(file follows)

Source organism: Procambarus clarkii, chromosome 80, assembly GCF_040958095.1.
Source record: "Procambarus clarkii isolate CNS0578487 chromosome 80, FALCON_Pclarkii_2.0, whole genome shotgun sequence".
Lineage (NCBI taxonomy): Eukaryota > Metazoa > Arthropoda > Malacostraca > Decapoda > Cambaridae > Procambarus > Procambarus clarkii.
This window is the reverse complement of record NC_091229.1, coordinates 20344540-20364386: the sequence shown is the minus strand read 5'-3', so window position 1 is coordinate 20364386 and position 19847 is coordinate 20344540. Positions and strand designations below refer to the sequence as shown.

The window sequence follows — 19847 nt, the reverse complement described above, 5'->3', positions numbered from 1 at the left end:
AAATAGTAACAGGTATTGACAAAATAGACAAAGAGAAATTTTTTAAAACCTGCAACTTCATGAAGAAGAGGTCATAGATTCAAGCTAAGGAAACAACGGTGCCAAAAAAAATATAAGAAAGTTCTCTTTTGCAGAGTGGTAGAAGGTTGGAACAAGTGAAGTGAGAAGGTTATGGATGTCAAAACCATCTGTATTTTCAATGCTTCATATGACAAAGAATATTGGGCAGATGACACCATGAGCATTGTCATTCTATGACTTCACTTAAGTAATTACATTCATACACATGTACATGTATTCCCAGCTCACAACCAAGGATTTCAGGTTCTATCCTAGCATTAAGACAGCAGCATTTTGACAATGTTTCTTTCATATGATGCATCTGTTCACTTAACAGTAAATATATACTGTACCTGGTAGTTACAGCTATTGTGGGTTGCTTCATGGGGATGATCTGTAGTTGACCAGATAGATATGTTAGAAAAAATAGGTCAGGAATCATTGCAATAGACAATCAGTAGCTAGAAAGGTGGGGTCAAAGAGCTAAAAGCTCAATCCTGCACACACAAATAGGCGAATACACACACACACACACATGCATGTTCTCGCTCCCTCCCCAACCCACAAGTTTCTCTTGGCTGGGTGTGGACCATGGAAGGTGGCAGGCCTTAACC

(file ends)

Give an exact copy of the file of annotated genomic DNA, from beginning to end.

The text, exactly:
Source organism: Procambarus clarkii, chromosome 80, assembly GCF_040958095.1.
Source record: "Procambarus clarkii isolate CNS0578487 chromosome 80, FALCON_Pclarkii_2.0, whole genome shotgun sequence".
Lineage (NCBI taxonomy): Eukaryota > Metazoa > Arthropoda > Malacostraca > Decapoda > Cambaridae > Procambarus > Procambarus clarkii.
This window is the reverse complement of record NC_091229.1, coordinates 20344540-20364386: the sequence shown is the minus strand read 5'-3', so window position 1 is coordinate 20364386 and position 19847 is coordinate 20344540. Positions and strand designations below refer to the sequence as shown.

The window sequence follows — 19847 nt, the reverse complement described above, 5'->3', positions numbered from 1 at the left end:
AAATAGTAACAGGTATTGACAAAATAGACAAAGAGAAATTTTTTAAAACCTGCAACTTCATGAAGAAGAGGTCATAGATTCAAGCTAAGGAAACAACGGTGCCAAAAAAAATATAAGAAAGTTCTCTTTTGCAGAGTGGTAGAAGGTTGGAACAAGTGAAGTGAGAAGGTTATGGATGTCAAAACCATCTGTATTTTCAATGCTTCATATGACAAAGAATATTGGGCAGATGACACCATGAGCATTGTCATTCTATGACTTCACTTAAGTAATTACATTCATACACATGTACATGTATTCCCAGCTCACAACCAAGGATTTCAGGTTCTATCCTAGCATTAAGACAGCAGCATTTTGACAATGTTTCTTTCATATGATGCATCTGTTCACTTAACAGTAAATATATACTGTACCTGGTAGTTACAGCTATTGTGGGTTGCTTCATGGGGATGATCTGTAGTTGACCAGATAGATATGTTAGAAAAAATAGGTCAGGAATCATTGCAATAGACAATCAGTAGCTAGAAAGGTGGGGTCAAAGAGCTAAAAGCTCAATCCTGCACACACAAATAGGCGAATACACACACACACACACATGCATGTTCTCGCTCCCTCCCCAACCCACAAGTTTCTCTTGGCTGGGTGTGGACCATGGAAGGTGGCAGGCCTTAACC